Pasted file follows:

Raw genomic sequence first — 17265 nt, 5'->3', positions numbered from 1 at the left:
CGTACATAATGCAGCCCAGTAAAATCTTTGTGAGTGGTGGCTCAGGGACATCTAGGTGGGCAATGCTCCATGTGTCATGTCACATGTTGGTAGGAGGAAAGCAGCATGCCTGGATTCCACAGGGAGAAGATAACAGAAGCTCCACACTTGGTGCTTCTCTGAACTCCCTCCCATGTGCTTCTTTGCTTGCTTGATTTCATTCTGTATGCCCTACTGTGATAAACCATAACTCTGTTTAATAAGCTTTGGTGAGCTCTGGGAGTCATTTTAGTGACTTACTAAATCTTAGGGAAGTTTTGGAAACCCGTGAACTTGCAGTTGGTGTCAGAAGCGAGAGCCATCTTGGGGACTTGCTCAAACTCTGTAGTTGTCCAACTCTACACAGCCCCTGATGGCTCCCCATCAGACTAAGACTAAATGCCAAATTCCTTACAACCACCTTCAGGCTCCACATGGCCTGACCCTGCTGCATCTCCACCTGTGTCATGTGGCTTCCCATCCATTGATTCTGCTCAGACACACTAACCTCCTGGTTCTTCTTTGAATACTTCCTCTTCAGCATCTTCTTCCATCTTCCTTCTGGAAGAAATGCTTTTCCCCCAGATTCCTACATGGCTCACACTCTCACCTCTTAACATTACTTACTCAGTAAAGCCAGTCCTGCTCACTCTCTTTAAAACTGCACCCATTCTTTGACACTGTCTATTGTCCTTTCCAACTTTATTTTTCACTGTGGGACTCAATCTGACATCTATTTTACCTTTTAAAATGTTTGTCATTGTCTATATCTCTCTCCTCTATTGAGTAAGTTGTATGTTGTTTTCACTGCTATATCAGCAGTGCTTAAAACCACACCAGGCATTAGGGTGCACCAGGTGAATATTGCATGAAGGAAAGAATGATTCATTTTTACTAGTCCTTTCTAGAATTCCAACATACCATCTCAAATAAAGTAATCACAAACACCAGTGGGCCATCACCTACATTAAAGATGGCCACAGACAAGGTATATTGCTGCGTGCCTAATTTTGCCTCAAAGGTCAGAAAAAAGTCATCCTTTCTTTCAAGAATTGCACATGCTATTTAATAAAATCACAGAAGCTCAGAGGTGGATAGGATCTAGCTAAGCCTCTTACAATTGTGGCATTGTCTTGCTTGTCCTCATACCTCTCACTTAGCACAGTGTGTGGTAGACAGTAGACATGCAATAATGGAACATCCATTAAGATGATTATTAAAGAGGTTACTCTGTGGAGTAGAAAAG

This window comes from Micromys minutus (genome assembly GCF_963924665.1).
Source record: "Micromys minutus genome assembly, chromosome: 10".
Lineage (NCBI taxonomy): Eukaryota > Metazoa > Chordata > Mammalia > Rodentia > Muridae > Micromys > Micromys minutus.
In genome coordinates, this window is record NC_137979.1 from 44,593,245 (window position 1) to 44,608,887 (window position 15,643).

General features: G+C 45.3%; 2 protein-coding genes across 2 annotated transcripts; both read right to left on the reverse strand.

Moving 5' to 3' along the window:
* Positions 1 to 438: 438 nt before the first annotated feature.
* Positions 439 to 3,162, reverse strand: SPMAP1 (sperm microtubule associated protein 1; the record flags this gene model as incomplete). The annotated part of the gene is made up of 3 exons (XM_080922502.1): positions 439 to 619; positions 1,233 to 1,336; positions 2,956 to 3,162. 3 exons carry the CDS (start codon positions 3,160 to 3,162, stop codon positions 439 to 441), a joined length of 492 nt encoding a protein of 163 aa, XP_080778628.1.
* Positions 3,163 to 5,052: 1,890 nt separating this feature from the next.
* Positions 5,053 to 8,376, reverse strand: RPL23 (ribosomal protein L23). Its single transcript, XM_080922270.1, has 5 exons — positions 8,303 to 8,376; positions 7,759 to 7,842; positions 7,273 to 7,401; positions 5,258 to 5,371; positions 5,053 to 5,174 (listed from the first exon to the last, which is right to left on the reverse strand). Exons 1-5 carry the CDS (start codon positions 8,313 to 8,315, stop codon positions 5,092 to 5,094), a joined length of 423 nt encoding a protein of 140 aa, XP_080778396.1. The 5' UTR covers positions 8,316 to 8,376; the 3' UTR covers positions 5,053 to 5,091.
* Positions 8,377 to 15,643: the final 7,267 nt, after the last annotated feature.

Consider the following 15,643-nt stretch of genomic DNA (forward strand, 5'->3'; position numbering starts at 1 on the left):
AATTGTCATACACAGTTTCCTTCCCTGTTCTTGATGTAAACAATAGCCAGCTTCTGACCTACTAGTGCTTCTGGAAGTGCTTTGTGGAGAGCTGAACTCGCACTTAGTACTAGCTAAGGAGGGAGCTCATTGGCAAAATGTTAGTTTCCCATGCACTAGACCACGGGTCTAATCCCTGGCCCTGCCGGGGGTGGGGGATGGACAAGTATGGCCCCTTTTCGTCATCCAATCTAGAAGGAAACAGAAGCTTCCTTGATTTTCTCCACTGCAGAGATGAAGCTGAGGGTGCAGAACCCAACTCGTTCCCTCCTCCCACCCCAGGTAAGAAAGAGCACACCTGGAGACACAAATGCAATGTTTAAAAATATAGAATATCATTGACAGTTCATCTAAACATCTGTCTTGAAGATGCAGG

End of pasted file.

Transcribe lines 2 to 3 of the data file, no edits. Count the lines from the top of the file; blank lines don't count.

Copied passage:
CGTACATAATGCAGCCCAGTAAAATCTTTGTGAGTGGTGGCTCAGGGACATCTAGGTGGGCAATGCTCCATGTGTCATGTCACATGTTGGTAGGAGGAAAGCAGCATGCCTGGATTCCACAGGGAGAAGATAACAGAAGCTCCACACTTGGTGCTTCTCTGAACTCCCTCCCATGTGCTTCTTTGCTTGCTTGATTTCATTCTGTATGCCCTACTGTGATAAACCATAACTCTGTTTAATAAGCTTTGGTGAGCTCTGGGAGTCATTTTAGTGACTTACTAAATCTTAGGGAAGTTTTGGAAACCCGTGAACTTGCAGTTGGTGTCAGAAGCGAGAGCCATCTTGGGGACTTGCTCAAACTCTGTAGTTGTCCAACTCTACACAGCCCCTGATGGCTCCCCATCAGACTAAGACTAAATGCCAAATTCCTTACAACCACCTTCAGGCTCCACATGGCCTGACCCTGCTGCATCTCCACCTGTGTCATGTGGCTTCCCATCCATTGATTCTGCTCAGACACACTAACCTCCTGGTTCTTCTTTGAATACTTCCTCTTCAGCATCTTCTTCCATCTTCCTTCTGGAAGAAATGCTTTTCCCCCAGATTCCTACATGGCTCACACTCTCACCTCTTAACATTACTTACTCAGTAAAGCCAGTCCTGCTCACTCTCTTTAAAACTGCACCCATTCTTTGACACTGTCTATTGTCCTTTCCAACTTTATTTTTCACTGTGGGACTCAATCTGACATCTATTTTACCTTTTAAAATGTTTGTCATTGTCTATATCTCTCTCCTCTATTGAGTAAGTTGTATGTTGTTTTCACTGCTATATCAGCAGTGCTTAAAACCACACCAGGCATTAGGGTGCACCAGGTGAATATTGCATGAAGGAAAGAATGATTCATTTTTACTAGTCCTTTCTAGAATTCCAACATACCATCTCAAATAAAGTAATCACAAACACCAGTGGGCCATCACCTACATTAAAGATGGCCACAGACAAGGTATATTGCTGCGTGCCTAATTTTGCCTCAAAGGTCAGAAAAAAGTCATCCTTTCTTTCAAGAATTGCACATGCTATTTAATAAAATCACAGAAGCTCAGAGGTGGATAGGATCTAGCTAAGCCTCTTACAATTGTGGCATTGTCTTGCTTGTCCTCATACCTCTCACTTAGCACAGTGTGTGGTAGACAGTAGACATGCAATAATGGAACATCCATTAAGATGATTATTAAAGAGGTTACTCTGTGGAGTAGAAAAG

This window comes from Micromys minutus (genome assembly GCF_963924665.1).